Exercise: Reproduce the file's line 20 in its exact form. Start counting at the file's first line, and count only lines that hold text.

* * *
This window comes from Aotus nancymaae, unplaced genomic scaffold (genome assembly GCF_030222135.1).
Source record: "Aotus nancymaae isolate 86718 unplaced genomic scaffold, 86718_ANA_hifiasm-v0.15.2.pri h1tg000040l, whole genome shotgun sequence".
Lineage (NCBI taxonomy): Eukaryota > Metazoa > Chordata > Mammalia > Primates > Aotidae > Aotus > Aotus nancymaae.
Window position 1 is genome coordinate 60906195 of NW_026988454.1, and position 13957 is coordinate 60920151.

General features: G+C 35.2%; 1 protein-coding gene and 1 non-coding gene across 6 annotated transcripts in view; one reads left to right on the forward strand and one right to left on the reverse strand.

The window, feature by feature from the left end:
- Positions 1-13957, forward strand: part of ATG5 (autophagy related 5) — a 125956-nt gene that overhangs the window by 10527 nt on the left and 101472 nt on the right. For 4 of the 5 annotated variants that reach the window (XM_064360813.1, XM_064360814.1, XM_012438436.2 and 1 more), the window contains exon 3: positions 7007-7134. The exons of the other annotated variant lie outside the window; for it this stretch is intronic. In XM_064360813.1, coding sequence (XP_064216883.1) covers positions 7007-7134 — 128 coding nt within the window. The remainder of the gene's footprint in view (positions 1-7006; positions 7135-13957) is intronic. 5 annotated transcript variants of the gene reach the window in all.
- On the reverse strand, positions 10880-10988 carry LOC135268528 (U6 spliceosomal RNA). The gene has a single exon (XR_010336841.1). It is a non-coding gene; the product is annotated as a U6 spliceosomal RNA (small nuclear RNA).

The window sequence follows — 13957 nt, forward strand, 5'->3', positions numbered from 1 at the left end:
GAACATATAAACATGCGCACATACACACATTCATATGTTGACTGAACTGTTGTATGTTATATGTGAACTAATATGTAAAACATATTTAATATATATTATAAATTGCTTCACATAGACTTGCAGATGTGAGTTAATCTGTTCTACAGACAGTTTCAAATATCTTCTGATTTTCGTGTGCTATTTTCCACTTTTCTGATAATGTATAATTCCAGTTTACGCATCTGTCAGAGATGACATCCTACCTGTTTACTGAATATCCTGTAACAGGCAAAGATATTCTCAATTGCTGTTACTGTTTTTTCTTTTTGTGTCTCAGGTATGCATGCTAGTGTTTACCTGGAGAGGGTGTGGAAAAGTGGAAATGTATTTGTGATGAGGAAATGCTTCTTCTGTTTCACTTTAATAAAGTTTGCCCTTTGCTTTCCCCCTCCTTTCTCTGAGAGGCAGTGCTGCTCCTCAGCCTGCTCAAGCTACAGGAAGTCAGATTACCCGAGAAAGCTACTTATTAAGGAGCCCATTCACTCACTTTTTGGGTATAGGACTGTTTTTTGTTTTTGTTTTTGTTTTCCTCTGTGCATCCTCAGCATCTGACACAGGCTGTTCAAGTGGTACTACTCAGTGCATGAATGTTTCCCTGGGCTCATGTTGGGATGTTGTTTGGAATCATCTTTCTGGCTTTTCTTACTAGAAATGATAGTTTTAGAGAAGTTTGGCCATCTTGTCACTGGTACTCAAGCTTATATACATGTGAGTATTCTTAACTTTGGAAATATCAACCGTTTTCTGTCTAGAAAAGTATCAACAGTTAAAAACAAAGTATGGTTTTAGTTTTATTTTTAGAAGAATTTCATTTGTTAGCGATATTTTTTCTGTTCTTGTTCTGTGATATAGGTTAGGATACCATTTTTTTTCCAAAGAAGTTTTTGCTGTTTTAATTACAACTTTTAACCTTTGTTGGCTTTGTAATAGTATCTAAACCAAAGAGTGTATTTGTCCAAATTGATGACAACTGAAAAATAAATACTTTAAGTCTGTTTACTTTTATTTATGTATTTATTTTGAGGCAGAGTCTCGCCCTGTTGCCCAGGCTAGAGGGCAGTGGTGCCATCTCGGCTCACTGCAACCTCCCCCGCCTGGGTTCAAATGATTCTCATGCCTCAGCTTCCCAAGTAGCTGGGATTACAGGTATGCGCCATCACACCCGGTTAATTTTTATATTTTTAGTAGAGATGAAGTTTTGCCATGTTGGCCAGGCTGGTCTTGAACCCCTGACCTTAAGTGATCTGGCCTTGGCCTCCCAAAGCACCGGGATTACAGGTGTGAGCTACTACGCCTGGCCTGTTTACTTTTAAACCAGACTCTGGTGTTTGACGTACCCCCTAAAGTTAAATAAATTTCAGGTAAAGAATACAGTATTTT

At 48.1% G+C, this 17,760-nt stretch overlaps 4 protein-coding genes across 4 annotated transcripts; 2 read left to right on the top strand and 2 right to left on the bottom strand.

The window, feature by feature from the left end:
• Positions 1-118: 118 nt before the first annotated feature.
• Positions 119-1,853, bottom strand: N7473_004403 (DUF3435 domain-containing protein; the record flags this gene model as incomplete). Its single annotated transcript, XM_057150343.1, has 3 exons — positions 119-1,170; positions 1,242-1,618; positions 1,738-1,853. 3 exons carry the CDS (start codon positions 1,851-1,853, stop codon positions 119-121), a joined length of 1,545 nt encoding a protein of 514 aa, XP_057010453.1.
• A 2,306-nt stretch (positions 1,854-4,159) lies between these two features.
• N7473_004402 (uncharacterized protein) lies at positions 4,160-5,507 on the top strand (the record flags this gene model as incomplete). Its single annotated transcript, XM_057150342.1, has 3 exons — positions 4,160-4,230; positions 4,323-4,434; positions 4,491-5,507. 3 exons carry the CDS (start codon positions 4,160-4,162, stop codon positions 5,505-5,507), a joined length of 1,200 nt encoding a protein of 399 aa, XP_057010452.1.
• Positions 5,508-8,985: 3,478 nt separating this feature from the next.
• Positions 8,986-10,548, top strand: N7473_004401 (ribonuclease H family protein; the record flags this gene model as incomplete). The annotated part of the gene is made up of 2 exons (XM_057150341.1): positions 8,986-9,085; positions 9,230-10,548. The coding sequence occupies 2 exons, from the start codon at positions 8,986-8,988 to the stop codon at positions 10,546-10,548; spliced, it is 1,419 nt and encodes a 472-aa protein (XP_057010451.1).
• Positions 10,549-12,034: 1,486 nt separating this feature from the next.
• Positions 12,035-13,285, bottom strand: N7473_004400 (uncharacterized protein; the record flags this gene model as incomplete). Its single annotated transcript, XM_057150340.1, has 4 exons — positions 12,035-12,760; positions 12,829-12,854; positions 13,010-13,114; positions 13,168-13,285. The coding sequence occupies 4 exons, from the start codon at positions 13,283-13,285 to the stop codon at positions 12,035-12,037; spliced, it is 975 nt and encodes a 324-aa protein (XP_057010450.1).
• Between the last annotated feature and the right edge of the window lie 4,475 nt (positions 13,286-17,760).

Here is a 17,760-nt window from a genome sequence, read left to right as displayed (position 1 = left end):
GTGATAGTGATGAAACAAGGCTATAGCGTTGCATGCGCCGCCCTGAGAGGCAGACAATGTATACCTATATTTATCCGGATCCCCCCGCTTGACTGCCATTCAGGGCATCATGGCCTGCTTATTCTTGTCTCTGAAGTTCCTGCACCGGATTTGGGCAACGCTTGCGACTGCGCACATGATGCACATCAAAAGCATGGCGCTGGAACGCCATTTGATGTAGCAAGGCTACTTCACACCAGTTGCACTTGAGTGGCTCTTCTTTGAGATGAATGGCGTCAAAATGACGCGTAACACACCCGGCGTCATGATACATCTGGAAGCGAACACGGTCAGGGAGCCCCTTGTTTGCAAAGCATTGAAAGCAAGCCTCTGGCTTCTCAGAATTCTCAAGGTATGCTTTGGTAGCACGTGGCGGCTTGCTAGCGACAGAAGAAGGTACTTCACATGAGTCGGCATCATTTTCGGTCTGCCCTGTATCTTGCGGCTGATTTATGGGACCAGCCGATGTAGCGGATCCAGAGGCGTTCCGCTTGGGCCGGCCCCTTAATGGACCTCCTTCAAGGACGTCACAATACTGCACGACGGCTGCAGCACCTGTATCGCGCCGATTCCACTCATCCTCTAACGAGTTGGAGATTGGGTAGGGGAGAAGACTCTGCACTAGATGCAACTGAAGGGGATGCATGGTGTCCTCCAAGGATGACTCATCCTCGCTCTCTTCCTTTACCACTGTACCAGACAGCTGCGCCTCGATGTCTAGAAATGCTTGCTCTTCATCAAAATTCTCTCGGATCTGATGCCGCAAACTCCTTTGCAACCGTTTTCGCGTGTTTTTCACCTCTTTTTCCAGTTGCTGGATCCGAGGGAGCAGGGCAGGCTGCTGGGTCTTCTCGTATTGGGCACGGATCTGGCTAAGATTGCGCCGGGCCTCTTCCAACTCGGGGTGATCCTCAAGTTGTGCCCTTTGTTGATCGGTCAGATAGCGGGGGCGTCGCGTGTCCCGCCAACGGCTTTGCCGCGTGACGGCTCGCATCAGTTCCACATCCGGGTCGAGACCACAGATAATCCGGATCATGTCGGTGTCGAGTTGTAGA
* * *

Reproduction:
• Positions 12,035-13,285, bottom strand: N7473_004400 (uncharacterized protein; the record flags this gene model as incomplete). Its single annotated transcript, XM_057150340.1, has 4 exons — positions 12,035-12,760; positions 12,829-12,854; positions 13,010-13,114; positions 13,168-13,285. The coding sequence occupies 4 exons, from the start codon at positions 13,283-13,285 to the stop codon at positions 12,035-12,037; spliced, it is 975 nt and encodes a 324-aa protein (XP_057010450.1).